The desire to imitate the stricter fasts of previous ages, or of saintly ascetics such as the Tractarians, may be a moving of divine love, or sometimes it may be a love of singularity. But since the practice may be unwise, it should never be undertaken without consultation with a competent spiritual guide.
However, certain Vigils, formerly of obligation but no longer listed in the American Prayer-Book, may commendably be observed by fasting and abstinence, in honor of the labors of our Lord and His Saints, as:
Fasts of Devotion
1. Christmas Eve
2. Vigil of Pentecost
3. Vigil of All Saints
Easter Even is a Vigil, but is not listed as a Fast of Devotion because it is normally observed as a Lenten day of fasting with abstinence up to noon, at which time, according to the usual reckoning, Eastertide begins.
The Eucharistic Fast
The fast before Communion is not primarily an act of penance, but one of homage to our Lord, in order to receive the Blessed Sacrament as the first food of the day. It is normally a strict fast from both food and drink from midnight. At the Midnight Mass of Christmas it is natural and reverent, though not of obligation, to fast for some hours beforehand. No fast before Communion is required of those in danger of death. (And this is held to justify some relaxation in the case of those on active duty in the armed forces, for whom the fast from midnight may, if necessary, be replaced, according to widespread practice, by one of two to four hours, under the authority of Chaplains or others ministering to those involved.) Liquid food may be allowed to those seriously ill, or to those bed-ridden for over a month, but in such cases, no one should presume to “dispense himself,” for the Priest who dispenses the Sacrament is the guardian of the Church’s requirements, from whom a formal dispensation should ordinarily be sought.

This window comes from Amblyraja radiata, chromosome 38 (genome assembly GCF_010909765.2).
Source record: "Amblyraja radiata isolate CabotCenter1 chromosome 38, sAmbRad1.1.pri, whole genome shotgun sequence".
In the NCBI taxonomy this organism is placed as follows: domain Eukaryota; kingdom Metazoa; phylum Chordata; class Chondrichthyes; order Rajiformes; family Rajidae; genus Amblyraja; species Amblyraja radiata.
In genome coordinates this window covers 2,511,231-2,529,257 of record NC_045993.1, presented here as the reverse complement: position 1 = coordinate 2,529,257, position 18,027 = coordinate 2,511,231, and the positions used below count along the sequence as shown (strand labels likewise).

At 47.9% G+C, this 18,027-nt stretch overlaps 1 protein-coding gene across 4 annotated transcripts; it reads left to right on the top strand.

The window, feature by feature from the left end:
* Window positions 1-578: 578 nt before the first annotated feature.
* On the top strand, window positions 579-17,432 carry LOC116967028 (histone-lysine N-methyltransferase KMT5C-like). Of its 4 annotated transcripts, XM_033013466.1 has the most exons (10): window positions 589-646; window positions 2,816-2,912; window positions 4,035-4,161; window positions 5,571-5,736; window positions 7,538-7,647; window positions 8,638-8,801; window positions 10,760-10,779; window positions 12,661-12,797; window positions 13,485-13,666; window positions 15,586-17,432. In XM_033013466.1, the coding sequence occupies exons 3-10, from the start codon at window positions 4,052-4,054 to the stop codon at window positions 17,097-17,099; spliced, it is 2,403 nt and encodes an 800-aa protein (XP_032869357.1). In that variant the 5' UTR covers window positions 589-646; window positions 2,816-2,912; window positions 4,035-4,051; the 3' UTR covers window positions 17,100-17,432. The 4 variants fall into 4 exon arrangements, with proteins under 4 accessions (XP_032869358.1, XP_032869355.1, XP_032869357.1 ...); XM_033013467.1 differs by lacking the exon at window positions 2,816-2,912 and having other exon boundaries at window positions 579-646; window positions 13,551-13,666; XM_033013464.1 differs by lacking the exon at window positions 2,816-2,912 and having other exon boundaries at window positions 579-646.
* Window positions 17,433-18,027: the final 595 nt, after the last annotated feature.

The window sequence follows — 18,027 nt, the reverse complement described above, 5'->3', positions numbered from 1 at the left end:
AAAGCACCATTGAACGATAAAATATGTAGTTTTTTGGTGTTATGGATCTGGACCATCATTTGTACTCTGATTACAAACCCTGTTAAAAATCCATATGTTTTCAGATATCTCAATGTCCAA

Since the eucharistic fast is not penitential, it is not understood to prohibit smoking. However, common sense and good manners ought to regulate those things which do not fall within the formal regulations of the Church, such as smoking, the use of lipstick, propriety of dress, and personal cleanliness.
There is no law of the Catholic Church as to what hours of the day or night the Eucharist is to be celebrated. The law concerns only the fast before Communion, and thus the hour for celebration must be set according to the ability of the Celebrant and Communicants to fast from midnight previous to reception. Hence there is no justification for celebrating the Eucharist in the afternoon or evening, except those unusual circumstances indicated above, which may, by permission from the proper superior authority, excuse from the normal observance of the fast, namely, imminence of death or danger thereof, or absolute impossibility of normal reception of the Holy Communion.